UMMS Affiliation

Department of Radiology

Publication Date

2021-11-04

Document Type

Article

Disciplines

Diagnosis | Infectious Disease | Radiology | Virus Diseases

Abstract

Purpose

Although chest CT has been discussed as a first-line test for coronavirus disease 2019 (COVID-19), little research has explored the implications of CT exposure in the population. To review chest CT protocols and radiation doses in COVID-19 publications and explore the number needed to diagnose (NND) and the number needed to predict (NNP) if CT is used as a first-line test.

Materials and Methods

We searched nine highly cited radiology journals to identify studies discussing the CT-based diagnosis of COVID-19 pneumonia. Study-level information on the CT protocol and radiation dose was collected, and the doses were compared with each national diagnostic reference level (DRL). The NND and NNP, which depends on the test positive rate (TPR), were calculated, given a CT sensitivity of 94% (95% confidence interval [CI]: 91%–96%) and specificity of 37% (95% CI: 26%–50%), and applied to the early outbreak in Wuhan, New York, and Italy.

Results

From 86 studies, the CT protocol and radiation dose were reported in 81 (94.2%) and 17 studies (19.8%), respectively. Low-dose chest CT was used more than twice as often as standard-dose chest CT (39.5% vs.18.6%), while the remaining studies (44.2%) did not provide relevant information. The radiation doses were lower than the national DRLs in 15 of the 17 studies (88.2%) that reported doses. The NND was 3.2 scans (95% CI: 2.2–6.0). The NNPs at TPRs of 50%, 25%, 10%, and 5% were 2.2, 3.6, 8.0, 15.5 scans, respectively. In Wuhan, 35418 (TPR, 58%; 95% CI: 27710–56755) to 44840 (TPR, 38%; 95% CI: 35161–68164) individuals were estimated to have undergone CT examinations to diagnose 17365 patients. During the early surge in New York and Italy, daily NNDs changed up to 5.4 and 10.9 times, respectively, within 10 weeks.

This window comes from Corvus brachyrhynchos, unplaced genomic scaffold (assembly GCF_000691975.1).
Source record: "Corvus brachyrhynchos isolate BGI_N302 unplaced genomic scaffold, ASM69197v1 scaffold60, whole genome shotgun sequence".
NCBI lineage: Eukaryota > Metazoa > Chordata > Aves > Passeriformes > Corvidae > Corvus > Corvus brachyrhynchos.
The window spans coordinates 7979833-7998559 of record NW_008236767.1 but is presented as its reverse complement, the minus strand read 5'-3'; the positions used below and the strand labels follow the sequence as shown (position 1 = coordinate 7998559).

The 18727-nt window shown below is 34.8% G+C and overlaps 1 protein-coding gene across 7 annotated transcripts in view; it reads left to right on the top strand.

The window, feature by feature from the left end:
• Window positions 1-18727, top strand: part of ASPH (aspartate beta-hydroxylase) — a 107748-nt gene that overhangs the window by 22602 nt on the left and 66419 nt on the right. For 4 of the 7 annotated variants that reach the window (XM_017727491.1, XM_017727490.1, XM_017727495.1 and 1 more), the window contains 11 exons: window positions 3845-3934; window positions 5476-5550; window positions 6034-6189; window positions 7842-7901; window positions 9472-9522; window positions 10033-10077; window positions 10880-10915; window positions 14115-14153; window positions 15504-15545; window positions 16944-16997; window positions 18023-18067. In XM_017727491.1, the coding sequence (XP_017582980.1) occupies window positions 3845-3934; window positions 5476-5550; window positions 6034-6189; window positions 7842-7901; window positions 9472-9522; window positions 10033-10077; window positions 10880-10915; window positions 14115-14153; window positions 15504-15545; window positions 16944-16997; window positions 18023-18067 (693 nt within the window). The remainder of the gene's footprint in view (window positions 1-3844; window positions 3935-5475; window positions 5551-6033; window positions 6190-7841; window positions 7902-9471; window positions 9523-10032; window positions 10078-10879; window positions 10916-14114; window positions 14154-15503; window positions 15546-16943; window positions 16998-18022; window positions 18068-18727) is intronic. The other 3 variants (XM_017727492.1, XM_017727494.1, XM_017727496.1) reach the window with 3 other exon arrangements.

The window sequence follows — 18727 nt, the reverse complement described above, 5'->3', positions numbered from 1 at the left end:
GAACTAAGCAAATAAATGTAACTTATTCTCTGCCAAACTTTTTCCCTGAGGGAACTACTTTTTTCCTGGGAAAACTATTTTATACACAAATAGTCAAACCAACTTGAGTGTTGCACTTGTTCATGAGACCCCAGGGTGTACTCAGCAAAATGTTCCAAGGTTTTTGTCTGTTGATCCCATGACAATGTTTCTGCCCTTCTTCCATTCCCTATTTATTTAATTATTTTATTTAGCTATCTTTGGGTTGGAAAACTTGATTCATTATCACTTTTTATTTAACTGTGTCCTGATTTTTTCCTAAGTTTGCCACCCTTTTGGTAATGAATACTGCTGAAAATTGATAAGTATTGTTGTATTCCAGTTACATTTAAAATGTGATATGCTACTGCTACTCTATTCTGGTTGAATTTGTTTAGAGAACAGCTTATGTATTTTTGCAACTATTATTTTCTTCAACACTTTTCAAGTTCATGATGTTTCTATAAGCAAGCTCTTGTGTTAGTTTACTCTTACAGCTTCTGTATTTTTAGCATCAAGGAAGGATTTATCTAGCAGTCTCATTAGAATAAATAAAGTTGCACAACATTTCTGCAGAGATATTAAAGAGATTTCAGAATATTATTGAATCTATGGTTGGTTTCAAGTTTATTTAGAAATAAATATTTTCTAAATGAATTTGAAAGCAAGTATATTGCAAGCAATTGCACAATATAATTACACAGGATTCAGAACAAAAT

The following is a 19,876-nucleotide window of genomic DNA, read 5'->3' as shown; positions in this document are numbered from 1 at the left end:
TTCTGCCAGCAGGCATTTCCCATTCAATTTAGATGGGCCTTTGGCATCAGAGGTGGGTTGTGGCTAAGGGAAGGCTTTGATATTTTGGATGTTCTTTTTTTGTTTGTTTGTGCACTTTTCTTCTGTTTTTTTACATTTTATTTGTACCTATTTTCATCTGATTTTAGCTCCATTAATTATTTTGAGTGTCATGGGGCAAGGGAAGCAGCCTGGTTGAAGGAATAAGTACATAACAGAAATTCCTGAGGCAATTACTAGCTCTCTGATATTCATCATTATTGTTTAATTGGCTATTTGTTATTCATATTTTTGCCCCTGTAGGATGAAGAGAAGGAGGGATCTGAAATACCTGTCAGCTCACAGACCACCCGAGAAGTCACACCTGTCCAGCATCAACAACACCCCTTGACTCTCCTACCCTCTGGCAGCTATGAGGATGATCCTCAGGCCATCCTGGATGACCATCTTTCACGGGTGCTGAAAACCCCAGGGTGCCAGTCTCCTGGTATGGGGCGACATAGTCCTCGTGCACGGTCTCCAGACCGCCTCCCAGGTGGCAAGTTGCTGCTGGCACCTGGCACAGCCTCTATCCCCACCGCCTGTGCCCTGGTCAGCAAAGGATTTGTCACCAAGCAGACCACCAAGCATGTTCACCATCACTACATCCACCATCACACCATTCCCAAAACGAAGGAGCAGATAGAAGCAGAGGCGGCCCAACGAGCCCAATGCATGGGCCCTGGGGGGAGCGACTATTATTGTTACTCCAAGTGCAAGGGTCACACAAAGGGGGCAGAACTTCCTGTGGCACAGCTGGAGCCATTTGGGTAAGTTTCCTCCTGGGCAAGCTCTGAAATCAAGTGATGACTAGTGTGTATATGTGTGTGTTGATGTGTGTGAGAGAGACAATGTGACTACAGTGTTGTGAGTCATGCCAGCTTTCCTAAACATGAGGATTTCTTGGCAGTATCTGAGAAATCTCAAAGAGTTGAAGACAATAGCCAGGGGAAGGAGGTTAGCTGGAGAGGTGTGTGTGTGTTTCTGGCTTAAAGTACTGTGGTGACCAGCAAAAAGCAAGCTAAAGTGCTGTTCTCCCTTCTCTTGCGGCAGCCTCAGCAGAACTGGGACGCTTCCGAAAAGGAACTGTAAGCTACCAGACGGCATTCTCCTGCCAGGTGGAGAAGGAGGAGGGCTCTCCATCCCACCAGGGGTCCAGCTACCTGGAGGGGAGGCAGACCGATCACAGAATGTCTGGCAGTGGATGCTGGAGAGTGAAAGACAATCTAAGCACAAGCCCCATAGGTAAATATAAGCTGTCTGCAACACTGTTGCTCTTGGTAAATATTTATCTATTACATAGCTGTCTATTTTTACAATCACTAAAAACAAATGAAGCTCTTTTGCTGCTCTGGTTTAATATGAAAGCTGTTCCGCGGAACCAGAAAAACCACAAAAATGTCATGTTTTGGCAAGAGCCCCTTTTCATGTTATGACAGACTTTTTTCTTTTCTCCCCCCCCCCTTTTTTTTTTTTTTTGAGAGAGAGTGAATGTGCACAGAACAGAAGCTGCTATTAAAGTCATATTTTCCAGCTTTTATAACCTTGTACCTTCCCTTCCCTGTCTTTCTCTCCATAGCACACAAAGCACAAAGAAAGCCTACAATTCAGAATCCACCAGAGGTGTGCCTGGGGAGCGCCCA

Conclusion

Low-dose CT protocols were described in less than half of COVID-19 publications, and radiation doses were frequently lacking. The number of populations involved in a first-line diagnostic CT test could vary dynamically according to daily TPR; therefore, caution is required in future planning.

Keywords

Coronavirus, Tomography, X-Ray Computed, Radiation Dosage, Mass Screening, Clinical Protocols

Rights and Permissions

Copyrights © 2021 The Korean Society of Radiology. This is an Open Access article distributed under the terms of the Creative Commons Attribution Non-Commercial License (https://creativecommons.org/licenses/by-nc/4.0/) which permits unrestricted non-commercial use, distribution, and reproduction in any medium, provided the original work is properly cited.

DOI of Published Version

10.3348/jksr.2021.0096

Source

Lee JH, Hong H, Kim H, Lee CH, Goo JM, Yoon SH. CT Examinations for COVID-19: A Systematic Review of Protocols, Radiation Dose, and Numbers Needed to Diagnose and Predict. J Korean Soc Radiol. 2021 Nov;82(6):1505-1523. https://doi.org/10.3348/jksr.2021.0096

Journal/Book/Conference Title

Journal of the Korean Society of Radiology

Comments

English language version of an article published in Korean.

Creative Commons License

Creative Commons Attribution-Noncommercial 4.0 License
This work is licensed under a Creative Commons Attribution-Noncommercial 4.0 License

Share

COinS